The Boy in the Red Hat

It’s about 12:30 AM and I wait in one of the many lines at Thai immigration. I’ve been up since 4:00 AM and exhaustion hit a long time ago. That’s when I see him standing a few lines away. He wears a red baseball cap over his brown hair that sticks out in the back to match his “I’ve been backpacking through South East Asia” beard. At the profile his nose is a perfect triangle. He’s not particularly beautiful, but I can’t stop staring. He turns to face me as if hearing my inner monologue. Oh, wow. I take it back. He is definitely beautiful.

We play a game of tag where mainly I stare and he sometimes catches me. But as we creep to the front of our lines, I notice the playing field begins to even and his eyes linger my way until I feel my cheeks burn red. I get through the passport police before him but the unwavering eye contact between us as I walk to the top of the escalator makes me smile.

I disappear out of arrivals and into departures to wait for my connecting flight. It’s about 1AM now and I sit in a chair next to a power outlet. I charge my phone and clutch my neck pillow. This is when the daydreams about my encounter at immigration begin. I fantasize that this man goes down the escalator, exits customs and heard right, not left where the taxis, buses, and trains for Bangkok City are. He walks up to the third floor because like me he will sleep at the airport. My imagination is quick to come up with how we meet, what I would say, how immaculate my hair would be. A silly grin spills over my lips as I think how unlikely it would all be. I resign myself to sleep without daring to think of things such as meant to be.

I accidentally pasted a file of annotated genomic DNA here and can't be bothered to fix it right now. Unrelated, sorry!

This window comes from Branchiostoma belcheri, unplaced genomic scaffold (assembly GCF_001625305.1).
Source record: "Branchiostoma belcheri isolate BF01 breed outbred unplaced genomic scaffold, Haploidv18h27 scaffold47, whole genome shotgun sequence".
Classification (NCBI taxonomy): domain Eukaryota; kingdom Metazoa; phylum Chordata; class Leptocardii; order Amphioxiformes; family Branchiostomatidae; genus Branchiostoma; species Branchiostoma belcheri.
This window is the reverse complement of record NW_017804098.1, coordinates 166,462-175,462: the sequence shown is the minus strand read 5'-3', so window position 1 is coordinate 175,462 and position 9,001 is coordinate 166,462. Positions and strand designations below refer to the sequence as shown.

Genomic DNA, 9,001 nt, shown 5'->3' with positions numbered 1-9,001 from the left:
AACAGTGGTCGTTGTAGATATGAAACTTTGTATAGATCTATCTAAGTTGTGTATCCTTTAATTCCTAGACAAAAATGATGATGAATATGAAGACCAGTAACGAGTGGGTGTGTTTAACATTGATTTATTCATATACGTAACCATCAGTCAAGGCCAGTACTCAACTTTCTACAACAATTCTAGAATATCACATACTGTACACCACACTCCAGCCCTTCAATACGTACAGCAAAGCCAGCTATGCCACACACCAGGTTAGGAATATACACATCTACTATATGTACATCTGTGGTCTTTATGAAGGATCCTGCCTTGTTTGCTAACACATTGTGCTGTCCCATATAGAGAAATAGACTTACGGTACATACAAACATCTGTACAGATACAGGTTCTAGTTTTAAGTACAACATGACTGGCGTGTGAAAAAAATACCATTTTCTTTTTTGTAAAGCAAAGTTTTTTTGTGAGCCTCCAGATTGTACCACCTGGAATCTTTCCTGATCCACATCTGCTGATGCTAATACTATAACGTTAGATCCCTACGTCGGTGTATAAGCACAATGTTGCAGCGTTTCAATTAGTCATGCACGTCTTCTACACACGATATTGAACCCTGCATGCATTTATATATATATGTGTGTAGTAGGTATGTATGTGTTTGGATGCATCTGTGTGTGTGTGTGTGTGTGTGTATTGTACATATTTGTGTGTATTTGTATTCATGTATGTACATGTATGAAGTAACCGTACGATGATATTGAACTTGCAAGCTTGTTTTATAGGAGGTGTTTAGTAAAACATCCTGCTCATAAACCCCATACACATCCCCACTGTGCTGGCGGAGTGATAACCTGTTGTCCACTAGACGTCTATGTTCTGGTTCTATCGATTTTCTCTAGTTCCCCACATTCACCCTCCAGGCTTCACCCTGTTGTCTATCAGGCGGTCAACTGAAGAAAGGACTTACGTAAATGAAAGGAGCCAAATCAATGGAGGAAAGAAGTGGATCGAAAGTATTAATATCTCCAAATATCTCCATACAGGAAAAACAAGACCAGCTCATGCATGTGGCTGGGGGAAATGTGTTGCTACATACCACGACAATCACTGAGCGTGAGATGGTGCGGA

I slump in my chair just in time to hear footstep. Without moving, my eyes search for the noise and I’m suddenly really self-conscious about my posture and the neck pillow that’s strapped under my chin. The very man I wished for walks in front of me. Our eyes are glued to one another and I’m sure mine have the look of a scared animal. He smiles big and I feel my tongue stick to the roof of my mouth.

It takes me several moments to recover from fate’s cruel humor. I feel the urge to run after him, search for him in the sea of makeshift airport beds. What would I say? What would I do? Of all the dramatic airport encounter scenarios, the only wish I have is to know his name. When I finally leave my chair, it’s to go brush my teeth and wash my face.

I wake up a couple of times throughout the early morning and each time I think of him. I can’t believe it. I practically begged fate like a 13 year old girl and received more than I sign. I could haves and should haves weave into my half awake, half asleep dreams.

The next morning, I get up to a sea of people coming from and going to who knows where. I sit. I feel blue. I know I am a fool! With a sigh I wonder if he thinks himself a fool, too.

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